Beyond Disciplinary Communities | Poland National Network NUBS 2.04
Jul 06, 2023 11:00 - 12:30(Europe/London)
20230706T1100 20230706T1230 Europe/London 6.8. Decentering Polish Memory II: Entangled narratives about difficult pasts in Poland

One perspective on how to describe Polish memory in a decentralized way is to frame it in such a way as to show "smaller", local memories or memories that have so far been less accepted in the public space. In addition to the intense debate about historical politics, we cite discussions taking place elsewhere in Polish memoryscapes (Kapralski 2017, Sendyka 2019).This panel aims to show how the various narratives of memory and the identities based on them are connected and entangled in a variety of historical contexts. In their presentations, the panelists will address issues related to difficult memory - of authoritarian regimes, of war losses, of minority memory - shown from the perspective of the various voices through which this memory is told. A feminist perspective on memory will be presented, a perspective on the entanglement of memory in the space of place, all in the context of less dominant Polish memory narratives.

Kamilla Biskupska

Cities wounds. Traces of war destruction in the topography of Warszawa and Wrocław as (difficult) heritage.The topic of my speech is the difference in the perception of the difficult heritage of World War II, still present in the space of Polish cities (mainly the war damage and traces of shelling). The subject of my analysis are contemporary practices of commemorating (or ignoring) the traces of WWII present in the space of two important Polish cities: Warsaw and Wrocław. At the end of 1945, both of these cities were nearly 80% destroyed and depopulated. However, the fact that Wrocław was a German Breslau until 1945 makes its history begin only after the war - together with its Polish period of existence. Using the example of these cities, whose authorities and residents have a completely different attitude to th ...

NUBS 2.04 MSA Conference Newcastle 2023 conference@memorystudiesassociation.org
22 attendees saved this session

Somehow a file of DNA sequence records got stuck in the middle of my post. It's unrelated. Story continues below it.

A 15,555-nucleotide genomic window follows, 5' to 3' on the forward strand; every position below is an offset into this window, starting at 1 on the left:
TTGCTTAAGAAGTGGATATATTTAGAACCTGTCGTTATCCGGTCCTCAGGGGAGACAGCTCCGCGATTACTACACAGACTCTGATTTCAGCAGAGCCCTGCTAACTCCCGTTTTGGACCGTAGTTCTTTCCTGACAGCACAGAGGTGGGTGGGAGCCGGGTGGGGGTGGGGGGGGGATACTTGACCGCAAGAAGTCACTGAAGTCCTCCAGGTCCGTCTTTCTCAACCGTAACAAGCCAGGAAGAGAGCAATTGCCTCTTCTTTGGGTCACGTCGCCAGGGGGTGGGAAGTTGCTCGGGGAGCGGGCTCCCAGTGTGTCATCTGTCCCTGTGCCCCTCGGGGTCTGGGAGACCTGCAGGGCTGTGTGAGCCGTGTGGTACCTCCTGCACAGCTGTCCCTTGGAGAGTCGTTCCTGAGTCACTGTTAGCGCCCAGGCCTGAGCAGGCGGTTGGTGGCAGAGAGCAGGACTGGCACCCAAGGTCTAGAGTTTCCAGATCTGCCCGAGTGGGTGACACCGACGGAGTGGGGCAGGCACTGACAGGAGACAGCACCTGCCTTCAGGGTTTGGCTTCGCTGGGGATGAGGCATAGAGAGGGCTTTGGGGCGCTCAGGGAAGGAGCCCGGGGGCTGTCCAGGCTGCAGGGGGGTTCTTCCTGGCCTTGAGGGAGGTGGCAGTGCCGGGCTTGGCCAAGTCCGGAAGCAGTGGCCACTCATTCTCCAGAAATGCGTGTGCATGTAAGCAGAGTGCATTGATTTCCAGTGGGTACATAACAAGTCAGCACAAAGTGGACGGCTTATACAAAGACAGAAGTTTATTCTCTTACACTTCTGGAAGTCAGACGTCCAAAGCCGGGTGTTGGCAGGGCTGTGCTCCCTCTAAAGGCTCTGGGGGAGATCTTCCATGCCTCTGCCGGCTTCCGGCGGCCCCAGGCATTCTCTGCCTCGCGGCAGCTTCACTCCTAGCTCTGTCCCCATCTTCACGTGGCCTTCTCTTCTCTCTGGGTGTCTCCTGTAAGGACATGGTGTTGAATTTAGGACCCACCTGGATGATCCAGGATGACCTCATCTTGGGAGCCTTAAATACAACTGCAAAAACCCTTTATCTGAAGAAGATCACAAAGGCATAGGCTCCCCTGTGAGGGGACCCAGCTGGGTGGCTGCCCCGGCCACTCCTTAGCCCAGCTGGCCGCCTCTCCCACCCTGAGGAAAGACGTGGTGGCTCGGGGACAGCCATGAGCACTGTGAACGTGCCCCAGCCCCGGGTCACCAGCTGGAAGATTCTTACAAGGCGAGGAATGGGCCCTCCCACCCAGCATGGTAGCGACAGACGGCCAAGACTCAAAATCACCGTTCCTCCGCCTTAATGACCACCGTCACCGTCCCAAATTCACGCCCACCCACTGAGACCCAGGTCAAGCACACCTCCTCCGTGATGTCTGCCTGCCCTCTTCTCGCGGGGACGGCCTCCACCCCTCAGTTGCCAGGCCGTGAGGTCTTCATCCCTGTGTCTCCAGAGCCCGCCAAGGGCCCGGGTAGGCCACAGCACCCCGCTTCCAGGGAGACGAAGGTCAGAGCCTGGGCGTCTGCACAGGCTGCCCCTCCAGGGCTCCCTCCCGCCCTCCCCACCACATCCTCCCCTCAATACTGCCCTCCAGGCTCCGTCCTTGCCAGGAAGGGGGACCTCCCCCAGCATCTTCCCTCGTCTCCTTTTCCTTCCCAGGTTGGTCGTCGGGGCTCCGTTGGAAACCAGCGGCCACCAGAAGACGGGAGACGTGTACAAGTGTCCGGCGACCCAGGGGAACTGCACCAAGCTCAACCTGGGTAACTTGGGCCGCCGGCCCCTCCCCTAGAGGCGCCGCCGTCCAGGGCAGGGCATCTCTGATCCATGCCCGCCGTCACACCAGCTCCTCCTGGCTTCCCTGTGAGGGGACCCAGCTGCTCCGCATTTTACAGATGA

One perspective on how to describe Polish memory in a decentralized way is to frame it in such a way as to show "smaller", local memories or memories that have so far been less accepted in the public space. In addition to the intense debate about historical politics, we cite discussions taking place elsewhere in Polish memoryscapes (Kapralski 2017, Sendyka 2019).
This panel aims to show how the various narratives of memory and the identities based on them are connected and entangled in a variety of historical contexts. In their presentations, the panelists will address issues related to difficult memory - of authoritarian regimes, of war losses, of minority memory - shown from the perspective of the various voices through which this memory is told. A feminist perspective on memory will be presented, a perspective on the entanglement of memory in the space of place, all in the context of less dominant Polish memory narratives.



Kamilla Biskupska

Cities wounds. Traces of war destruction in the topography of Warszawa and Wrocław as (difficult) heritage.

The topic of my speech is the difference in the perception of the difficult heritage of World War II, still present in the space of Polish cities (mainly the war damage and traces of shelling). The subject of my analysis are contemporary practices of commemorating (or ignoring) the traces of WWII present in the space of two important Polish cities: Warsaw and Wrocław. At the end of 1945, both of these cities were nearly 80% destroyed and depopulated. However, the fact that Wrocław was a German Breslau until 1945 makes its history begin only after the war - together with its Polish period of existence. Using the example of these cities, whose authorities and residents have a completely different attitude to the city's war past, I will show how complicated, multi-layered and evading one-way evaluation is the concept of difficult heritage.


Małgorzata Łukianow

The Discreet Charm of the Tsarism: Telling the Story of Bialystok's Past